Posted in Seasonal Sunday

Crazy Waving Neighbor Lady

The Creeping Charlie is at it again. It’s more of a march than a creep, to be honest. I pulled out a whole yard waste bin of it, uncovering, to my surprise, the milkweed I planted last year.

This afternoon I took a bicycle ride around town, and was delighted by how many gardeners have included this vital Monarch Butterfly treat in their yards.

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As I pedal, I like to wave or nod to neighbors working on cars, mowing lawns, or having a glass of ice tea on the front step. It’s an old-fashioned gesture reciprocated more often by older folk than young, who double-take, smile and quickly glance away. I like to think it’ll catch on.

Maybe I’ll just always be that crazy waving neighbor lady. I’m okay with that, too.

Peace . . .

 

Posted in Seasonal Sunday

The reliable messengers of spring

It’s that time of year when we dream of new life. Tulips breaking the ground, their faces to the sun. Seeds bursting open with tender roots and delicate shoots. Tiny blades of grass finding their way through last year’s thatch.

Ah, the lawn.

That bane of man’s existence. That symbol of status or flag of defeat.

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This picture undoubtedly elicits one of two reactions in you:

  1. “Look at the pretty little purple flowers!”
  2. “Sweet Mother of God!  That’s Creeping Charlie!”

If you are in the first group, bless your little heart.  Although pervasive, they are pretty.

If you are in the second group, I’m guessing you’re stocking up on herbicides as we speak. I’ve stopped buying herbicides and fertilizers. I buy compost and grass seed.  I rarely water.  I’m gradually planting the yard with flowers and shrubs that need little care, and adding raised gardens. Fresh vegetables eaten right out of the garden?  Now there’s a symbol of status for you. Ideally, I’d like to have just enough grass to sink my toes into while I sip a glass of wine.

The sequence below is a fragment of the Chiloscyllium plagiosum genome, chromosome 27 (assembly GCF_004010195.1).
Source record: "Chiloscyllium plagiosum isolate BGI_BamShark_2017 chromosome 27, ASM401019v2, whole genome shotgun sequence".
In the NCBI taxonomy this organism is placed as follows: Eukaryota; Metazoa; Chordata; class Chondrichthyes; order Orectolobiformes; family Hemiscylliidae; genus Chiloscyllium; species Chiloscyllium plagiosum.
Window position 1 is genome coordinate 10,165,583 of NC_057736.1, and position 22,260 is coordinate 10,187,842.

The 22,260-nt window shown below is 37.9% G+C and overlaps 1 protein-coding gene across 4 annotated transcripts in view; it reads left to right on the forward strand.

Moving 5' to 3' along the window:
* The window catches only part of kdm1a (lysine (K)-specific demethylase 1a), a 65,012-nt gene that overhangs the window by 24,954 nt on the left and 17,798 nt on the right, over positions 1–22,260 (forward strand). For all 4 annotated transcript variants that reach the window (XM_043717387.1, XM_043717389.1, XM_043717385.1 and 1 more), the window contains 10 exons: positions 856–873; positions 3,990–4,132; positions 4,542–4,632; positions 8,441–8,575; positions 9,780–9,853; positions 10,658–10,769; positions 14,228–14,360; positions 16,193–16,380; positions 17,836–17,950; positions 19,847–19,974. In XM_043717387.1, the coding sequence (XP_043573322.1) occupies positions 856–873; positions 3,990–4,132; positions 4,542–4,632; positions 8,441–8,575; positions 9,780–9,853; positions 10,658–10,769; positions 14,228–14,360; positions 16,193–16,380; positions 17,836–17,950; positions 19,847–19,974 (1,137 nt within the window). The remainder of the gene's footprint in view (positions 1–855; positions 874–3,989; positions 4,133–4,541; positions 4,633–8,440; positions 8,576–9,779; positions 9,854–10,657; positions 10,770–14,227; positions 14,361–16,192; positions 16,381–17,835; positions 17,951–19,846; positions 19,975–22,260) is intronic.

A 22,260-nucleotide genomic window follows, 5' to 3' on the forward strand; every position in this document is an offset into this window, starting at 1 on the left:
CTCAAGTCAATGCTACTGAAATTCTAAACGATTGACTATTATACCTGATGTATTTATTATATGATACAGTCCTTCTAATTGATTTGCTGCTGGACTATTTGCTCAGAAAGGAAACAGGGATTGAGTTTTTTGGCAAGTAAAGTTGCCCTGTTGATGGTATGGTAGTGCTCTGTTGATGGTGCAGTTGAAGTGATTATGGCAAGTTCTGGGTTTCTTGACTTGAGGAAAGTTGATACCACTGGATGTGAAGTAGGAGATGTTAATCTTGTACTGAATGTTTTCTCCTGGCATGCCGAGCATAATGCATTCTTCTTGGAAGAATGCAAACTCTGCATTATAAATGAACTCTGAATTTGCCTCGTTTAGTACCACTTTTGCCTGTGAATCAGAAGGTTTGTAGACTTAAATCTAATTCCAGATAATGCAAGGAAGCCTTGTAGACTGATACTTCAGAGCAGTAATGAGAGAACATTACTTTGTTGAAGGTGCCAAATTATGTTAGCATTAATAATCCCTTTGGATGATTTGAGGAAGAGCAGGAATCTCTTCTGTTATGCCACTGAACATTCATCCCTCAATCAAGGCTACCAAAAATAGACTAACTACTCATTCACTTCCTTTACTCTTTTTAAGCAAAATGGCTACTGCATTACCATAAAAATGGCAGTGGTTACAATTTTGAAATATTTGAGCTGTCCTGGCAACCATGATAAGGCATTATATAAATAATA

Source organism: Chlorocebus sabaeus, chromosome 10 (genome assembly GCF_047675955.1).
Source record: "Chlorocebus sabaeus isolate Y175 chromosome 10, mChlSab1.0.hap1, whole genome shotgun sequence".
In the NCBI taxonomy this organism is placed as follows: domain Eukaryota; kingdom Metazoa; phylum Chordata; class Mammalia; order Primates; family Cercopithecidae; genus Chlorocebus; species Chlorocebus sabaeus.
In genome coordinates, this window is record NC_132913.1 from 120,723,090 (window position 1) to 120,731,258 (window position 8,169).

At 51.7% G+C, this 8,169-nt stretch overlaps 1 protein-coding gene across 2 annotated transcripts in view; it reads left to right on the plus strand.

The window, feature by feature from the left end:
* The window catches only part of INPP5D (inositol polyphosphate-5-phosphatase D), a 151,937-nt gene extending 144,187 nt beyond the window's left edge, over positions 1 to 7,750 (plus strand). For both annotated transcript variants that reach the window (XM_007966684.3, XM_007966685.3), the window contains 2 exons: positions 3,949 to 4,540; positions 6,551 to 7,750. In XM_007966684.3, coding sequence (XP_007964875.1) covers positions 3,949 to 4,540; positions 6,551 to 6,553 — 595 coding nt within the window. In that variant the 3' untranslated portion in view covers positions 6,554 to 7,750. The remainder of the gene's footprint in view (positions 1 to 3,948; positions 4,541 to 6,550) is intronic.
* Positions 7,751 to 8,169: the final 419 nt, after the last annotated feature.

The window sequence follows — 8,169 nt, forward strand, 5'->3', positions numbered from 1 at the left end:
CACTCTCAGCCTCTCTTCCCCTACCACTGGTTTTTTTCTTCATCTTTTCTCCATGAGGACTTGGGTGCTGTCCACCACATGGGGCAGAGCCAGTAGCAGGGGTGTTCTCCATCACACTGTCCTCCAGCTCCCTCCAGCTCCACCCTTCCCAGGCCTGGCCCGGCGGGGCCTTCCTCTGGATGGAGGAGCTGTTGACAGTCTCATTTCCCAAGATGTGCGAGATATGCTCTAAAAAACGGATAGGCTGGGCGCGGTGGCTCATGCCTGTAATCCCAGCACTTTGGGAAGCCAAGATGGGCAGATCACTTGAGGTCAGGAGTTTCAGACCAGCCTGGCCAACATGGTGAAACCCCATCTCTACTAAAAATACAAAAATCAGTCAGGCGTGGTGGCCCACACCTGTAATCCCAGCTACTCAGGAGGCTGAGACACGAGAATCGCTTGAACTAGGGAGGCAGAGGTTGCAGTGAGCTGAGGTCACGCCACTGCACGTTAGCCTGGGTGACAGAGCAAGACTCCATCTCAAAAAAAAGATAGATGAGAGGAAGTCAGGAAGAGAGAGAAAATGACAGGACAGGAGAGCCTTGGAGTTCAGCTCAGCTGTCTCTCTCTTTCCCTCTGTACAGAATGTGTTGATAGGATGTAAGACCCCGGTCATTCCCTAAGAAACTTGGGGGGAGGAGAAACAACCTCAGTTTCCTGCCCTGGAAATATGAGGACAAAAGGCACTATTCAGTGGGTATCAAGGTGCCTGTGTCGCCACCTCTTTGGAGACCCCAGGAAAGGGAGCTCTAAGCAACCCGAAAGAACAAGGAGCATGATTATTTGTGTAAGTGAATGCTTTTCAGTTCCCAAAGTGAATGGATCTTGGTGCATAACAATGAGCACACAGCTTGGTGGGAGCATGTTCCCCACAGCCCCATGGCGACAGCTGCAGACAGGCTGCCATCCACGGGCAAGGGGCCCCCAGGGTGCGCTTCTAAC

As for Creeping Charlie and dandelions, those reliable messengers of spring, they’ll feed the bees until everything else catches up.

Posted in Great Outdoors

Lawns, witch-burning, and blood-letting may have run their course

I have a love-hate relationship with lawns.  My toes like to curl deep in a green sponge of the stuff, but there’s a snake lurking in the grass.


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Lawns became popular in northern Europe during the Middle Ages.  So did witch-burning and blood-letting.  The kind of lawn most people envy today require several supplements, typically in the form of chemicals.

The suffix -cide is added to words to indicate “killing,” or “to kill”, while the suffix -izer is added to indicate “render,” or “to render.”  The words fungicide, herbicide, pesticide and fertilizer suggest we are killing everything off but the grass, and then trying to render it fertile.

It may be time for a change, eh?

Most of us see the yard as an extension of our house.  We ogle pictures of carpet-like green expanses, and click on pictures of outdoor seating areas free of pollen, seeds, bird poop and rain.

The truth is, our yard is part of nature.  The reason we need all those chemicals is because we are forcing it to be something it was never meant to be.  The out of doors, left to its own devices is biodiverse.  The formal lawn is a monoculture.  Mono.  As in one plant.  Grass.  There are very few examples of monoculture in nature.  Most are purely manmade, such as in agriculture.  But your lawn isn’t even being grown for food.  You might as well pour concrete on the whole thing and paint it green.

The weeds in my yard are a symbol of life.  They are nature trying to regain balance.  The weeds import biodiversity.